Assume k % 3 == 0. Let's iterate array from start. 0 is lose, 1 is win. So basically without the k jumps its all 011011011 or (011) repeating infinitely — start is losing, and you can get to start with 1 or 2 jumps so next ones are win, and third is always lose cause opponent wins. Now for first k cell we can't do k-jump so its all (011) then we suddenly can, and we jump to 0, so k'th cell gives us a 1 and the sequence ends like ...011011(1) last 1 being k+1'th position, or k'th index. Next, consider this lemma : k — jump is useful iff it lands us from 0 to 0 without k — jump. In this case, we get a 1 in that position where we are jumping from and jump to losing position. So what does that give us? At k+1'th index we have 0 again, because we end with three 1 and cannot do usual jumps and k-jump lands us on 1 too. K-jumps are useful only on every third position only, because we had a sequence (011). But every third position is 1 anyways, so we can discard k-jumps and we have repeating sequence of (011) starting from k+1'th index. This holds true until we get to 2*k+1'th index. Because of 111 shift, we have suddenly 0 at index 2*k+1 — k = k + 1 (try doing with k = 3 and 6 to see pattern easily) and we get again 1 at index 2*k + 1 and again there are three 1 there. You can use this reasoning to conclude that structure ((011) + 1) at the end is repeating, first (011) being taken k/3 times. Then knowing that, take remainder of n modulo k + 1 (counting last 1) and check. If we land on last index, return 1. Else divide remaining pattern modulo 3 and return 1 if remainder is 1 or 2. |
+1
Imagine you are in Cell(x, y), now you have to make sure all cells in this row and column must be black. This means some white cells need to be painted. Now how many white cells are to painted? For this, just store the count of white cells in each row and column. Now if at (x, y), cells to be painted, X (lets say) =(White Cells in Row 'x' + white cells in Column 'y'); just make sure if current cell is white, you subtract 1 from X because it will be counted in both row as well as column. Just find minimum of 'X' from all cells in O(n*m); Hope it helps. |
0
I was thinking about it too, but I coudln't find any solution. |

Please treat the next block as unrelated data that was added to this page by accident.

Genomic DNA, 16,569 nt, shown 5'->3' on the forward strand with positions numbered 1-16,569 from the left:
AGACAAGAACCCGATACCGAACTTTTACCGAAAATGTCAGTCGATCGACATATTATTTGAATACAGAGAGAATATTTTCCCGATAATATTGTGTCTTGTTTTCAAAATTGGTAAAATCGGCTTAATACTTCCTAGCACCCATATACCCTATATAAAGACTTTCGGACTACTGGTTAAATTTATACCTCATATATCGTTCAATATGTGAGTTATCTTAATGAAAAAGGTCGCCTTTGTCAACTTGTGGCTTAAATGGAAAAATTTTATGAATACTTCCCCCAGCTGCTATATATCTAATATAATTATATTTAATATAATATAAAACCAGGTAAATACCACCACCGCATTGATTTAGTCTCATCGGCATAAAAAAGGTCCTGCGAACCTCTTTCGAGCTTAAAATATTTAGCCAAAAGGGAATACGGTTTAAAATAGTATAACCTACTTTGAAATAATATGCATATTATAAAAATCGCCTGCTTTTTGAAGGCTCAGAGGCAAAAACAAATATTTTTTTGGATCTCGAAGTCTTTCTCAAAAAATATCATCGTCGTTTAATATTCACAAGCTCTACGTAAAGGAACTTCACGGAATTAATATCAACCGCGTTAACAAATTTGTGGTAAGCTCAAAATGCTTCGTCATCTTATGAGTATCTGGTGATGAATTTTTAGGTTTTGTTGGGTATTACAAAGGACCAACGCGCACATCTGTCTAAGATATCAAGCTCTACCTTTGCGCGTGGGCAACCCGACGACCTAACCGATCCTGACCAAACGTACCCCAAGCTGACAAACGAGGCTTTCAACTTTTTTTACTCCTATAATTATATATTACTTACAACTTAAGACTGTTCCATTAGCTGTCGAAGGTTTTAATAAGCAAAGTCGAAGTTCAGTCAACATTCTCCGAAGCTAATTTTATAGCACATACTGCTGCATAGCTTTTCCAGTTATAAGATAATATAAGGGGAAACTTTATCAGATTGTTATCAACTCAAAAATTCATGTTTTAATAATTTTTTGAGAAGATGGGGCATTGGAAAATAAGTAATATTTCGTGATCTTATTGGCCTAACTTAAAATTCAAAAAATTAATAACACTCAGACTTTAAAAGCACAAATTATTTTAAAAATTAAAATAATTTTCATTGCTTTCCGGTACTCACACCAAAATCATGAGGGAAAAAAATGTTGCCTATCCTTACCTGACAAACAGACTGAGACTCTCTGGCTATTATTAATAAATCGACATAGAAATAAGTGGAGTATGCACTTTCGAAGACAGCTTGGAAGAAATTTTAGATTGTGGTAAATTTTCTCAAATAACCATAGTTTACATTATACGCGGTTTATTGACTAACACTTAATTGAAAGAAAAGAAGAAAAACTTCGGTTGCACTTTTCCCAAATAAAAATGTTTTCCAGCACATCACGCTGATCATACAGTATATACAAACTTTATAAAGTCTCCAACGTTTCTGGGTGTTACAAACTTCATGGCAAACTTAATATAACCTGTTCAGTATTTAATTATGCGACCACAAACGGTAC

0
i have the same idea of yours but i can't come up with a test case that satisfy that. actually, every time he choose just the first minimum row and this is not always correct, the second answer of the first minimum column got the optimal solution and vice versa. anyone managed to get that test case guys ?! |
0
I was thinking to model Problem D in terms of recursion in n and k and then try to find out value using matrix exponentiation. Did anyone else tried it this way? |
0
Thanks |
0
How to solve B ? |
+8
Think only about i-1 and i-2. A means Alice wins and B means Bob wins. This is the winning pattern, starting from n==0: BAABAABAABAABAA. Basically, if pos%3==0 the ans is Bob. This happens because you only reach positions that Alice wins form this pos%3==0 positions. When k%3==0, the lowest position that change is pos==k, and it is easy to see the reason why ( you cant go to pos-k because it is < 0). Then, a part of the winning pattern will become: AAApos, id of pos == k+1. So both pos-1 and ipos-2 will reach A, so the ans should be B. And we know that pos-k changed from B to A. So the unique ans to pos is B now. This is the same as restarting the winning pattern, so, this winning pattern in the range [0, k] will be the same as [k+1, 2*k] and so on. I know that this solution is not rigorous mathematical, but I hope it will help you! |
0
how do you do that? |
0
I had been thinking on using segment tree for about hour when found O(n^3) algorithm with bitset. I still do not know/understand how to solve it using segment/fenwick tree. Looks like i blundering something about it... |
+3
I think he should be banned.what do you think? |
+2
Even just with ordered_set 57040076. |
0
Is there a rigorous mathematical proof to problem D (when k% 3 == 0) |
-19
A moment of silence, please. _ / \ _ |
+37
Why put such a high bound on E when solution is n^2 log n? When n=5000 that is about 3*10^8 operations.My segment tree solution got TLE which cost me a lot of time before i finally stopped thinking about an n^2 solution and optimized my segment tree by a little bit to save those 200-300ms that i needed. |
+5
Doing it by program is a lot better in this case, I think the pattern is not obvious at all until you look at maybe the first 30 of the first 10 values of k. https://repl.it/@AlexLi1/TinyImmediateFrontend |
+11
Let $$$s_i = T - \sum_{j \leq i} t_j$$$. If $$$\ell$$$ is the last crossword completed, at most $$$s_\ell$$$ of the crosswords up to $$$\ell$$$ can take an extra second, and at least $$$s_{\ell+1} + 1$$$ of the crosswords up to $$$\ell + 1$$$ must take an extra second. The number of possibilities to check for any fixed $$$i$$$ is linear (the extra seconds up to $$$\ell$$$ and the extra seconds up to $$$\ell + 1$$$ differ by 0 or 1). Also, since $$$s_i$$$ is decreasing, the number of possibilities for all $$$i$$$ put together is still linear. |
+2
I changed just two characters in my first submission(douring contest) and I got AC for problem F after the contest (57059435). I was really unlucky during the contest. :( |
+4
Good job to laklouch for some high quality hacks: https://codeforces.com/submissions/laklouch |
+21
How to generate solution for D without observation? Any simple technique and proof? |
0
HubyBee Hacked himself purposely (Problem A). Isn't it illegal? Link: https://codeforces.com/contest/1194/submission/57060726 |
0
Thank you! |
+9
how to solve E? |
-15
D problem is a good type of game theory |
+33
everyone is official |